How Much Is the Settlement if I Was Hit by a Company Vehicle?
No two settlements are the same. There are a lot of factors that go into determining how much you are owed for your damages. There is no accurate number we can give you that would represent an average settlement. This is because each accident is different. They all have varying levels of injuries, fault, and other factors that greatly influence the amount of an award. Here are some factors that have to be taken into consideration:
- Who was responsible for the accident;
- Whether or not you were partially negligent;
- The extent of property damage;
- If drugs or alcohol were involved in the accident;
- The amount of insurance coverage available;
- If a third party is involved and liable;
- The severity of your injuries;
- Current and future medical expenses;
- Proof of injuries that were caused by the accident;
- Loss of past and future wages; and
- Pain and suffering
It is important to see a medical professional as soon as possible and keep a detailed record of all expenses. This will help you prove the value of your claim.
Is Colorado an At-Fault State?
Yes, Colorado is an at-fault state. This means that the party who caused the accident is responsible for paying any damages that result from the accident.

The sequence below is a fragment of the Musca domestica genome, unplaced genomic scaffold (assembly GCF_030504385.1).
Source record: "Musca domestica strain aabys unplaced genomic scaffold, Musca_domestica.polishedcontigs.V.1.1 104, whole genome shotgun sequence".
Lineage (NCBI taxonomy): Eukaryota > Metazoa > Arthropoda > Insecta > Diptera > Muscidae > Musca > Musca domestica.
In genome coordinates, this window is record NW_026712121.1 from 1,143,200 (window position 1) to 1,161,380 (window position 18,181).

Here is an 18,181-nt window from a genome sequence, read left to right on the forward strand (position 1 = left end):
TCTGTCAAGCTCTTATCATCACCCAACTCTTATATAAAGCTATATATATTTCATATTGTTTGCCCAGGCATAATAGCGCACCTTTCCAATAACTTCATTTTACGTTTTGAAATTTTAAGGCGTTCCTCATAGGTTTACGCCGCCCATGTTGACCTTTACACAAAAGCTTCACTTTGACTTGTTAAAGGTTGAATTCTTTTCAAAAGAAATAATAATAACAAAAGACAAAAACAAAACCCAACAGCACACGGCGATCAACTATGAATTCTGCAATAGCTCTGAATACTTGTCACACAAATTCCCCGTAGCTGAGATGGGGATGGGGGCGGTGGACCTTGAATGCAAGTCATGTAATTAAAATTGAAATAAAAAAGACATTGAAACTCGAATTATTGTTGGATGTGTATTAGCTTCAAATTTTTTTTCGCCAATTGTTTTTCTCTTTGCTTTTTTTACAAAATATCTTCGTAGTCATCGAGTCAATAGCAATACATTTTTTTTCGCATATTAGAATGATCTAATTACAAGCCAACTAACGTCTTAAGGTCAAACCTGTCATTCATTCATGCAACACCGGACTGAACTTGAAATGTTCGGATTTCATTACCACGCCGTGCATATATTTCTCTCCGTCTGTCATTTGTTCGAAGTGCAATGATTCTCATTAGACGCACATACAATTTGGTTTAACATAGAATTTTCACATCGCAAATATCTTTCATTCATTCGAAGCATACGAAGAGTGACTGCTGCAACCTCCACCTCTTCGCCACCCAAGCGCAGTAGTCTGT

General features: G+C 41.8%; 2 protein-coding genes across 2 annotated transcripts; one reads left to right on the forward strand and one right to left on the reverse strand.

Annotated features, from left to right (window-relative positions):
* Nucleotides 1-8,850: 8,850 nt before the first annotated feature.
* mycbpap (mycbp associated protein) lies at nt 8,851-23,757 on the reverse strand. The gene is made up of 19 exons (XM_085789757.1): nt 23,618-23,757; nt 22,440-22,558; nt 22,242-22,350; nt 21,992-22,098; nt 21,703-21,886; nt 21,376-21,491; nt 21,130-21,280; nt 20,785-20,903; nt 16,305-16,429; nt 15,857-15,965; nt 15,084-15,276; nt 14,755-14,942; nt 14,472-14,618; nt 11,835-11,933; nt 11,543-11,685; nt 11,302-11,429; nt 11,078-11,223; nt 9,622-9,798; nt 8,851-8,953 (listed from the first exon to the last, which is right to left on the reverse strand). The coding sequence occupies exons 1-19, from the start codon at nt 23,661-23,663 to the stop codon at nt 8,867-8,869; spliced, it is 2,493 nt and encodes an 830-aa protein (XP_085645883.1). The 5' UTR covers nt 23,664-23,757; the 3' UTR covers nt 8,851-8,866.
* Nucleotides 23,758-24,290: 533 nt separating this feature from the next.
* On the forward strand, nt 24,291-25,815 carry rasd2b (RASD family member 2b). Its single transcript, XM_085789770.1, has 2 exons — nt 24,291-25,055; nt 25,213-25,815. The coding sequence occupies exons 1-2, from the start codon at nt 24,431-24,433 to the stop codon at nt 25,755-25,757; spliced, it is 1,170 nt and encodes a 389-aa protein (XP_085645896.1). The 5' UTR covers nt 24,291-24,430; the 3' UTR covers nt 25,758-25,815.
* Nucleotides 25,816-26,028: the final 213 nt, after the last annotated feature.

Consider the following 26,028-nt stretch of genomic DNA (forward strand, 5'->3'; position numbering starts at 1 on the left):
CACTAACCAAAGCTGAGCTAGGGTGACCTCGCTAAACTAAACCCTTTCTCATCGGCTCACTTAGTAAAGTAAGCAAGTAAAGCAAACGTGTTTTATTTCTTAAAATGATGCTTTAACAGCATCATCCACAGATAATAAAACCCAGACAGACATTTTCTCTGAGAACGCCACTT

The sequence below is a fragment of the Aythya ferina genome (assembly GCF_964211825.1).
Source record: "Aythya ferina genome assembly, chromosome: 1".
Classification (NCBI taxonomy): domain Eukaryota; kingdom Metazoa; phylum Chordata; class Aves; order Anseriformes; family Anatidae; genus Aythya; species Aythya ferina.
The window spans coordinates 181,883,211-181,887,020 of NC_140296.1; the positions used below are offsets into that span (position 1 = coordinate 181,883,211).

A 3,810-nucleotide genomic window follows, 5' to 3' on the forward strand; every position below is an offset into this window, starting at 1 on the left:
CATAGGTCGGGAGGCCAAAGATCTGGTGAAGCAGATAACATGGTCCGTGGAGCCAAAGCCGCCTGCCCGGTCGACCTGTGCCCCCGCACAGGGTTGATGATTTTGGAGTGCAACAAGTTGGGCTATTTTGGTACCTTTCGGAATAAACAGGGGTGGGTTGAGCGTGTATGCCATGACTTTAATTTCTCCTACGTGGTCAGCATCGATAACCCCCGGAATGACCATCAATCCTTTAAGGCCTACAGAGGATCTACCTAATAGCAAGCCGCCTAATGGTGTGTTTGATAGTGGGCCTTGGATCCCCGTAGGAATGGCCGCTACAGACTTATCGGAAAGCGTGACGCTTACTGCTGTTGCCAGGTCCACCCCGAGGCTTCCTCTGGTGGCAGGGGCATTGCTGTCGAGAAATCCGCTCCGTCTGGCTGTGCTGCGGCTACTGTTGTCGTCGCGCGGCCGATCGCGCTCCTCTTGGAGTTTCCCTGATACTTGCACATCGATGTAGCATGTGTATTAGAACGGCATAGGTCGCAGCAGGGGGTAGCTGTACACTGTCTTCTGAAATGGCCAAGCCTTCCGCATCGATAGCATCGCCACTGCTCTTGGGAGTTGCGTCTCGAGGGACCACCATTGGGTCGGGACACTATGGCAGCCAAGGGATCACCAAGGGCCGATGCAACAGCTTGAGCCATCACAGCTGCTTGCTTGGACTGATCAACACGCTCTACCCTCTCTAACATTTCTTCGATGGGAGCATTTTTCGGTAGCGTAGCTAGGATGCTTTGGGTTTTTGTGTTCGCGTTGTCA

Generally, your first step is to file a claim with the negligent party’s insurance. Insurance companies almost never offer maximum settlement amounts without a fight. This is especially true when a company vehicle is involved. The company may already have legal representation trying to make sure that you only receive the bare minimum. Make sure you get what you deserve. Do not sign any car accident settlement without a full evaluation of how much your case is worth.
Should You Hire an Attorney?
Choosing to negotiate with insurance companies on your own is very risky. Insurance adjusters are seasoned professionals, and their main job is to save their employer money. To do this, they use many tactics, and they can be very convincing. If you’re unfamiliar with these tactics, you run a great risk of getting much less than what you actually deserve for your injuries. Without a lawyer, you won’t know what to look out for, and you won’t know what your case is actually worth. For instance, would you know how to calculate the amount you are owed for pain and suffering? Would you know how to calculate future medical expenses or lost earnings? And would you know how to prove that the employer is also liable?
Your car accident settlement can get complex, especially if it involves a commercial vehicle. After a commercial vehicle accident, the process of negotiating a fair settlement can be complex, and it’s important to work with an experienced attorney who can help you navigate the legal system and fight for the compensation you deserve. The experienced team at Gerash Steiner & Blanton, P.C., is not afraid of standing up to insurance companies or their corporate attorneys. Contact us to schedule your case evaluation.